According to Connally, JFK's primary goal in heading to Texas was raising MONEY. The BIG money funding elections came from the eastern establishment (Rockefellers, etc.), Texas, and California. The California money was earmarked for the Republicans, thanks to people like Nixon and Reagan. Only the Texas money was up for grabs. It could very well be that Kennedy wanted to get to Texas and grab that money before LBJ took a fall, a fall he knew was coming.

As I've mentioned on other threads, the November 22 Life Magazine had an article on the Baker scandal that made clear that Baker was Johnson's protege. If an article had come out during the early days of the Watergate scandal stating that Hunt and Liddy were Spiro Agnew's proteges and that they'd learned everything under his tutelage, how long would Nixon have kept him around?

JFK was a shrewd man. He was not gonna jump the gun. He was gonna wait for the scandal to come to a boil, and then ask Johnson to step down for "personal reasons". Kind of the way Bush got rid of Tenet, Powell, and Ashcroft.

If the media and the people were in lockstep calling for LBJ's resignation, LBJ would have obliged, no matter how much dirt Hoover had on Kennedy. Perhaps JFK would have PARDONED Johnson in exchange for his and Hoover's silence, (much as Bush pardoned Weinberger and Abrams)!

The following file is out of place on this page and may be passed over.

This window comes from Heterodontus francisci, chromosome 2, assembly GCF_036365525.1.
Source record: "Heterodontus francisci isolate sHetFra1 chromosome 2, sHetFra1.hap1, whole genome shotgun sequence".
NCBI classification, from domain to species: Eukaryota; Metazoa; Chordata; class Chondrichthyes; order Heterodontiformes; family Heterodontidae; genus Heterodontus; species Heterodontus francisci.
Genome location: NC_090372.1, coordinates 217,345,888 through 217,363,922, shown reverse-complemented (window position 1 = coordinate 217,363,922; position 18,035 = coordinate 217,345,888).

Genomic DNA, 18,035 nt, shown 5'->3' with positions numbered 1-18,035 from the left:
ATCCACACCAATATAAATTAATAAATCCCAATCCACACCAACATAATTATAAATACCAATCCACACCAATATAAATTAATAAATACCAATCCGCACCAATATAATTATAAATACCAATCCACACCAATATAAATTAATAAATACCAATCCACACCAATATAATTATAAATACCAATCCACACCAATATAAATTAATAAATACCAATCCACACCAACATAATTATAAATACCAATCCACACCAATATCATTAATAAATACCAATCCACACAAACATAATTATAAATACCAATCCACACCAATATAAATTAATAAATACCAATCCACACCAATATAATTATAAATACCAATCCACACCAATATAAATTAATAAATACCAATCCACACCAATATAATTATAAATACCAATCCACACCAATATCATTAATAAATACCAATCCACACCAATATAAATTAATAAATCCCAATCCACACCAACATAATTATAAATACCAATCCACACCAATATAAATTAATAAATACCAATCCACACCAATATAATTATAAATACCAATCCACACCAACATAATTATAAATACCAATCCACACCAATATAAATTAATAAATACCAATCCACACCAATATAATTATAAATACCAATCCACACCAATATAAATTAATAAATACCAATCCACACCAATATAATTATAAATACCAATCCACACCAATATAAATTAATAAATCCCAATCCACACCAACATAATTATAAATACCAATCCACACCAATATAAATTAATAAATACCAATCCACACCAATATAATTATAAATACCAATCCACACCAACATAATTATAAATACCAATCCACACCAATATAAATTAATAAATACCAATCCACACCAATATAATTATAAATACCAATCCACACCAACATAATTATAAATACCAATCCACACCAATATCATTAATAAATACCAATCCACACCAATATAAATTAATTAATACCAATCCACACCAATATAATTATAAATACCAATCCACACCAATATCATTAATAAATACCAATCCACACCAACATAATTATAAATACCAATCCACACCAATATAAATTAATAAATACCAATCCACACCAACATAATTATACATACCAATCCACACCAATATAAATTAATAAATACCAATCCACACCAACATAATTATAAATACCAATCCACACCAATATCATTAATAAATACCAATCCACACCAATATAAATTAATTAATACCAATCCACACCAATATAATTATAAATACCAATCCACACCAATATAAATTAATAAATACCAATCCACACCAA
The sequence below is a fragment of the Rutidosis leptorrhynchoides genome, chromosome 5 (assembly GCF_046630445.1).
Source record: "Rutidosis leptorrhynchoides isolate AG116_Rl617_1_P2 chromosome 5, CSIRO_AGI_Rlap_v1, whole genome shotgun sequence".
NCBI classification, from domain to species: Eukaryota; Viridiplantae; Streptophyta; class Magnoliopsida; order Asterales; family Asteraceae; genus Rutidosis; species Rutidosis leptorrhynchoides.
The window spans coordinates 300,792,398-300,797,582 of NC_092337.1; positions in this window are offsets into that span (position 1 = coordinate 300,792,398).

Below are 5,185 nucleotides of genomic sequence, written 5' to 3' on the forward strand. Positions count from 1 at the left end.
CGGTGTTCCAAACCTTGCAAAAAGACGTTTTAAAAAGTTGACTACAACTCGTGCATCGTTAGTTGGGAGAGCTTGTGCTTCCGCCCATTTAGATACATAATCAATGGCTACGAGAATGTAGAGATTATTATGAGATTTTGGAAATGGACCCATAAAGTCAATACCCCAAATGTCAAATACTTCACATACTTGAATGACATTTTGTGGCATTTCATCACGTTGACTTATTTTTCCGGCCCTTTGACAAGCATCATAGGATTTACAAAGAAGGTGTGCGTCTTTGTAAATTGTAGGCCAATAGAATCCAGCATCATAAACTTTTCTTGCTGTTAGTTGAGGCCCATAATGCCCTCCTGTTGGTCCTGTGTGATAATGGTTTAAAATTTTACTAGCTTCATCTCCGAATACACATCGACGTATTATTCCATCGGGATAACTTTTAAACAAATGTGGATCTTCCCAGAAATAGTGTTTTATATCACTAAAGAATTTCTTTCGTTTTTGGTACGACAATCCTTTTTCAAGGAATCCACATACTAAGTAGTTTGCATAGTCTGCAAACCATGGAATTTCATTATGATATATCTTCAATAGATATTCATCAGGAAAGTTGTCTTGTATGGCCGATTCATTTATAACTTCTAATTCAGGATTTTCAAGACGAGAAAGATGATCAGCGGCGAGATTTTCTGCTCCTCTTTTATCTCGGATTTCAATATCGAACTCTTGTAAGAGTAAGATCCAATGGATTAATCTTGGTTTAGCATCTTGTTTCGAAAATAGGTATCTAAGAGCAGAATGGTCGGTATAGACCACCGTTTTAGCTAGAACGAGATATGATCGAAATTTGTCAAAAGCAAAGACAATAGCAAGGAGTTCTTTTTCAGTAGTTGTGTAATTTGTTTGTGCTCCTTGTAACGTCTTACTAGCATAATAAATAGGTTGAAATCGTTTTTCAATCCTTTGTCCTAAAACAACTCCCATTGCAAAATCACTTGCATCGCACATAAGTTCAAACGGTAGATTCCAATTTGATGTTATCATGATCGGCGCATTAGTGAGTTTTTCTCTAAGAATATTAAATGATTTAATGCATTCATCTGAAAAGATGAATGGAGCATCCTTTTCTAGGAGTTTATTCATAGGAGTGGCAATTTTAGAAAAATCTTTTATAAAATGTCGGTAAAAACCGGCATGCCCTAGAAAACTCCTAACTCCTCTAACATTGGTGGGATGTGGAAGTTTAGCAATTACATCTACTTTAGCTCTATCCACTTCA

I agree with Pat that Texas seems to be a critical cash swing vote for the two parties.

From what I've read so far JFK would have to have been very carefull how he got rid of Johnson. Caro points out that Johnson had managed to work bring together such right wingers as Murchison and Richardson, with liberals like Humphrey. This was no easy task. Any attempt to get rid of the man who had bridged this gap in the Democratic party had to be handled carefully. JFK may well have had the means and the will to do get rid of Johnson. But it needed to be handled perfectly. I dont see it happening in November of '63.

Also did Kennedy have another way to unite the party, other than the bridge-building that Johnson had done as Majority Leader of the Senate?

Caro points out that Johnson had bailed out Eisenhower from an attack by the Taft isolationist Republican senators. This ability to fuse East Coast Pro U.N. Rockefeller types with thier Murchisonian counterparts, who mostly favored a unilateral foreign policy, was no easy task. John J. McCloy could do it and this is what made him Mr. Establishment.